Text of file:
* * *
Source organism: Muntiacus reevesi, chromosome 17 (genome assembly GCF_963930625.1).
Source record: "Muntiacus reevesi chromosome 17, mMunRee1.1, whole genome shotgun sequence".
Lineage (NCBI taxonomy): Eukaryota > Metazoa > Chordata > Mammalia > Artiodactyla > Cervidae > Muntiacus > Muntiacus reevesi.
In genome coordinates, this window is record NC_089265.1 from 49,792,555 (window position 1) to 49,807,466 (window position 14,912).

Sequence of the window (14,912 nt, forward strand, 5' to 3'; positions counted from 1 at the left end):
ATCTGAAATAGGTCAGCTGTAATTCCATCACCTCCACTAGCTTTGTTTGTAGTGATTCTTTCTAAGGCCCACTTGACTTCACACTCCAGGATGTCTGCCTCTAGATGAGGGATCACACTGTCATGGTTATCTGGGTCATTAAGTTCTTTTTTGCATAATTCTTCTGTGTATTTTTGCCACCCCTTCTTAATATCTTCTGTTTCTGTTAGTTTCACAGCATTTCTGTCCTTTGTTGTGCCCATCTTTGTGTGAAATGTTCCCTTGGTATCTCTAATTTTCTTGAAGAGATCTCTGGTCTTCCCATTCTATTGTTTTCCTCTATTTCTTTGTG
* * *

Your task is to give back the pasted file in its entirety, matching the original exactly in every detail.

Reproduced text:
Source organism: Muntiacus reevesi, chromosome 17 (genome assembly GCF_963930625.1).
Source record: "Muntiacus reevesi chromosome 17, mMunRee1.1, whole genome shotgun sequence".
Lineage (NCBI taxonomy): Eukaryota > Metazoa > Chordata > Mammalia > Artiodactyla > Cervidae > Muntiacus > Muntiacus reevesi.
In genome coordinates, this window is record NC_089265.1 from 49,792,555 (window position 1) to 49,807,466 (window position 14,912).

Sequence of the window (14,912 nt, forward strand, 5' to 3'; positions counted from 1 at the left end):
ATCTGAAATAGGTCAGCTGTAATTCCATCACCTCCACTAGCTTTGTTTGTAGTGATTCTTTCTAAGGCCCACTTGACTTCACACTCCAGGATGTCTGCCTCTAGATGAGGGATCACACTGTCATGGTTATCTGGGTCATTAAGTTCTTTTTTGCATAATTCTTCTGTGTATTTTTGCCACCCCTTCTTAATATCTTCTGTTTCTGTTAGTTTCACAGCATTTCTGTCCTTTGTTGTGCCCATCTTTGTGTGAAATGTTCCCTTGGTATCTCTAATTTTCTTGAAGAGATCTCTGGTCTTCCCATTCTATTGTTTTCCTCTATTTCTTTGTG